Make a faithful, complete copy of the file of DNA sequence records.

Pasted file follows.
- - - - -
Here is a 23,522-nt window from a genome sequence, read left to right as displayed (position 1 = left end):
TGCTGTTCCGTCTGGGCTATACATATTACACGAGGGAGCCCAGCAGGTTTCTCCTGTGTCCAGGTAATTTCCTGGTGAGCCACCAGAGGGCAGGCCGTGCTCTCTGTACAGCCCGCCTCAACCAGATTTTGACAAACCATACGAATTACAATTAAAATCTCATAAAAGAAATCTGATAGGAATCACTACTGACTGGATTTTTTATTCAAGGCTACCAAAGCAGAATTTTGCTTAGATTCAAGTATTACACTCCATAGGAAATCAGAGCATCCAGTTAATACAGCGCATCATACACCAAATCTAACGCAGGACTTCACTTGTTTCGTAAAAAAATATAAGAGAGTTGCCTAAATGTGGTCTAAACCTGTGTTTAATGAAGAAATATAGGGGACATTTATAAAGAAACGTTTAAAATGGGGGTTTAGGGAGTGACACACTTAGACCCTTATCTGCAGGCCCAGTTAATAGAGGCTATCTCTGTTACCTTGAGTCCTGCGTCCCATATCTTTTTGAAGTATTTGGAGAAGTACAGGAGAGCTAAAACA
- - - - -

Here is a 23,522-nt window from a genome sequence, read left to right as displayed (position 1 = left end):
TGCTGTTCCGTCTGGGCTATACATATTACACGAGGGAGCCCAGCAGGTTTCTCCTGTGTCCAGGTAATTTCCTGGTGAGCCACCAGAGGGCAGGCCGTGCTCTCTGTACAGCCCGCCTCAACCAGATTTTGACAAACCATACGAATTACAATTAAAATCTCATAAAAGAAATCTGATAGGAATCACTACTGACTGGATTTTTTATTCAAGGCTACCAAAGCAGAATTTTGCTTAGATTCAAGTATTACACTCCATAGGAAATCAGAGCATCCAGTTAATACAGCGCATCATACACCAAATCTAACGCAGGACTTCACTTGTTTCGTAAAAAAATATAAGAGAGTTGCCTAAATGTGGTCTAAACCTGTGTTTAATGAAGAAATATAGGGGACATTTATAAAGAAACGTTTAAAATGGGGGTTTAGGGAGTGACACACTTAGACCCTTATCTGCAGGCCCAGTTAATAGAGGCTATCTCTGTTACCTTGAGTCCTGCGTCCCATATCTTTTTGAAGTATTTGGAGAAGTACAGGAGAGCTAAAACA